2nd Place Female, 13th Overall
6:17:16, 2nd fastest course time.
First and foremost, the people who got me to the finish line: I owe many thanks to Ian Torrence for preparing me for my first ultra. Ian completed his 18th JFK this year!
My Mom, Dad, and Super Bee for accompanying me on the many miles of canal training (and Bee on the trails too!). Wayne Kretzer and Andrew Dumm for making sure I had enough gels.
Last, but most importantly, my grandparents Pat and Hal Burba for crewing. I know they were nervous and that crewing can be one of the most stressful aspects of the race, but they made the day go very smoothly. I couldn't have done it without them!
Many have asked "Why JFK?" for my ultra debut. There are few reasons. First, it runs in the family. My Mom has completed JFK twice when I was in high school. Second, I've gotten to do many a trail run in Flagstaff with Ian Torrence. Being around several ultra runners in Flagstaff got me to thinking I'd like to give it a go.
JFK seemed the perfect debut (never mind I was skipping 50k and going straight to 50 miles) because although it starts on the Appalachian Trail, the race is made or broken on the C&O Canal. The canal would ideally cater to my road background.
On to race day! Standing on the start line, I was asking myself "what the heck am I doing?" I knew I was physically prepared, but how are you supposed to feel at mile 35? I also knew that if anything held me back, it would be not taking in enough nutrition.
|By far the most relaxed starting line|
I've ever been on.
I had lofty goals going into the race, as well: a win and a new course record. A win this year would be a dogfight though. Probably the best female ultra runner currently, Ellie Greenwood is not a competitor to be taken lightly. This year, she smashed the unbreakable Western States 100 course record.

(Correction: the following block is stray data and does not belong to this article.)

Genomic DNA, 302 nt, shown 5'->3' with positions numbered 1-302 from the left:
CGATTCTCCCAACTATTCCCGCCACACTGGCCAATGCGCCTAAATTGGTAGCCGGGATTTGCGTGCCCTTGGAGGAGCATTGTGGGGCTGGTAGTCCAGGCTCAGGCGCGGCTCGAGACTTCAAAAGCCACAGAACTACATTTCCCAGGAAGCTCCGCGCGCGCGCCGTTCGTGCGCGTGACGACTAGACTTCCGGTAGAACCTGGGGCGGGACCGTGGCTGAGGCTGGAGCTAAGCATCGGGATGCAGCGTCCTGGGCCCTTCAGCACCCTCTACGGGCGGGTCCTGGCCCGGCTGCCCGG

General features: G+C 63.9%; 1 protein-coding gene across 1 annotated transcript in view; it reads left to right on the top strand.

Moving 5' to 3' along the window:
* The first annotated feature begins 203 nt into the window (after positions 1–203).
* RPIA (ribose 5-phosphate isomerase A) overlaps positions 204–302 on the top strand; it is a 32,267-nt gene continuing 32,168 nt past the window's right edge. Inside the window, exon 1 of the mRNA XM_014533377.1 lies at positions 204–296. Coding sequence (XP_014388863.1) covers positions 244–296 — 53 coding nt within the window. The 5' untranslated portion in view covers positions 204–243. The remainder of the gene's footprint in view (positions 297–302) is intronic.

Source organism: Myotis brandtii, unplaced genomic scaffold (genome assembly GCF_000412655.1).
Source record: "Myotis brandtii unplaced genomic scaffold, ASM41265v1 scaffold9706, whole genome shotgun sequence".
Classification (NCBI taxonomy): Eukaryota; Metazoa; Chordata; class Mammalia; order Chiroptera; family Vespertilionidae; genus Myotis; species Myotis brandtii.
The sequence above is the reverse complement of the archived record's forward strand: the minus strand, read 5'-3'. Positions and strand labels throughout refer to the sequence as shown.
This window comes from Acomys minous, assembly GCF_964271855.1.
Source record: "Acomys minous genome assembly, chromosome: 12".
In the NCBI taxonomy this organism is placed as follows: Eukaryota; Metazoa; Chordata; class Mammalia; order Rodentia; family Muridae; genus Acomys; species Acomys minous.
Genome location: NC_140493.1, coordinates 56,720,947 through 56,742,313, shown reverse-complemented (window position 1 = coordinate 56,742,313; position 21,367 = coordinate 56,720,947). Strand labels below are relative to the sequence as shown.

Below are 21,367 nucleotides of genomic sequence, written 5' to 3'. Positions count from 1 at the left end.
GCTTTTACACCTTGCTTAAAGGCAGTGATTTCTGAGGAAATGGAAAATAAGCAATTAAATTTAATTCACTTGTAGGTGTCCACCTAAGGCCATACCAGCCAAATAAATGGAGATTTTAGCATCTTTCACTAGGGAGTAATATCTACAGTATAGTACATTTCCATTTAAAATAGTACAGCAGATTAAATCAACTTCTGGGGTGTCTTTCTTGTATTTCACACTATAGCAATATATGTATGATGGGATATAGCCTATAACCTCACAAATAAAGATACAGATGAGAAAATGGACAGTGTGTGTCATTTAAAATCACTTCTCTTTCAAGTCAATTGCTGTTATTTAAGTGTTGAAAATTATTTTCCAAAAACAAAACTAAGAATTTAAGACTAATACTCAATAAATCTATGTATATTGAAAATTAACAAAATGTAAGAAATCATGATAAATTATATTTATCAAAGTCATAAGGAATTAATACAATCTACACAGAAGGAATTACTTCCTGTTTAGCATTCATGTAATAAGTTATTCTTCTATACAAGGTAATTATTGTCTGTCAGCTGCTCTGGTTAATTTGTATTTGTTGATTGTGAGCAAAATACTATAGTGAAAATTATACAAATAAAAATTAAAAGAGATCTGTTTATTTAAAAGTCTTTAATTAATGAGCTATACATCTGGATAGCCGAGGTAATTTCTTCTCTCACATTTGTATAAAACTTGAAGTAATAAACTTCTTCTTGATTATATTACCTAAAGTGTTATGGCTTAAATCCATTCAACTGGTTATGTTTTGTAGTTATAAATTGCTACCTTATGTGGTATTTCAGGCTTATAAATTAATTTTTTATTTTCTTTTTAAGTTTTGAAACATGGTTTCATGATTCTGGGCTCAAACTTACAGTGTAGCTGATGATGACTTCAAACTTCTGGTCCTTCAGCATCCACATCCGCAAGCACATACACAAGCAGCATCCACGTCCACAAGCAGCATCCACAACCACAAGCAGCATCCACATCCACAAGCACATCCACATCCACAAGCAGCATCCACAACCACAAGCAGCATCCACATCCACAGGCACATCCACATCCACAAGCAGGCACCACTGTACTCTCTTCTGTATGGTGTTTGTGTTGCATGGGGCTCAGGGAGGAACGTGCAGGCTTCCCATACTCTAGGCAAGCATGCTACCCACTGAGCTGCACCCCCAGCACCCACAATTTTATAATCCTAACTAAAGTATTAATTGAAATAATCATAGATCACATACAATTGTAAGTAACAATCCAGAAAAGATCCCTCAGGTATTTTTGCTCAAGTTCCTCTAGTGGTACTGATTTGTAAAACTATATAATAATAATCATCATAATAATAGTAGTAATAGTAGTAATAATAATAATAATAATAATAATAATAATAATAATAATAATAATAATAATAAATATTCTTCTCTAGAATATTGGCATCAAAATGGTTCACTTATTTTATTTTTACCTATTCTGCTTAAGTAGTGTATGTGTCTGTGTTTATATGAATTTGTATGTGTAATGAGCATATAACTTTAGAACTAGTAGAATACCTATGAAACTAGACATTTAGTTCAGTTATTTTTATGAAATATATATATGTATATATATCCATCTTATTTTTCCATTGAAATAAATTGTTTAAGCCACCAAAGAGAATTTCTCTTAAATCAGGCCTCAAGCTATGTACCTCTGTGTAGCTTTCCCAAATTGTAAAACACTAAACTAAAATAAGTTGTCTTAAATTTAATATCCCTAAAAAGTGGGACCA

I made sure to stay behind Ellie on the AT and to stay as relaxed as possible. Most important was to stay on my feet.
|On the Appalachian Trail.|
|Coming off the Appalachian Trail with Josh Brimhall. |
Rocking the adidas gear!
At mile 21 I made my move past Ellie on the canal. Ellie and I would change leads a couple times, but sure enough my lack of nutrition intake caught up to me around 29 miles. I had about 10 rough miles, which allowed Ellie to make up the gap that would stay for the remainder of the race, before I was able to drop my pace back to where it should be.
|Grooving on the C&O Canal.|
I would have rather not had the rough stretch (I can only blame myself), but if I have to take a positive note from my "bonk" it's that I was able to "unbonk." I forced down the nutrition and once I hit the road, I was able to bring my pace back down.
Ellie would go on to win a new course record of 6:12, breaking the old course record of 6:29. I didn't meet my goal of winning, but I did meet my goal of getting under the course record with my 6:17.
|With Ellie Greenwood at the finish.|
|Top Ten women receiving our awards.|
My irunfar post-race interview can be seen here.
The women's race was not the only one to see record-breaking performances. The men's side also saw the top two finishers go under the course record. Max King made his first appearance at JFK this year and came away with a new course record of 5:34:58, but he had a challenger for the title. My former adidas-McMillanElite teammate Trent Briney also made his ultra debut November 17th and had much success. Trent finished a close second to Max in 5:37:56.
A big thank you to Mike Spinnler for putting on an excellent race, and I am glad I chose the 50th Annual for my ultra debut.
With 2013 right around the corner, I have a couple big goal races on tap: Brighton Marathon in April and Western States 100 in June.
Photo Credits: Brightroom Photography and Ray Jackson Jr.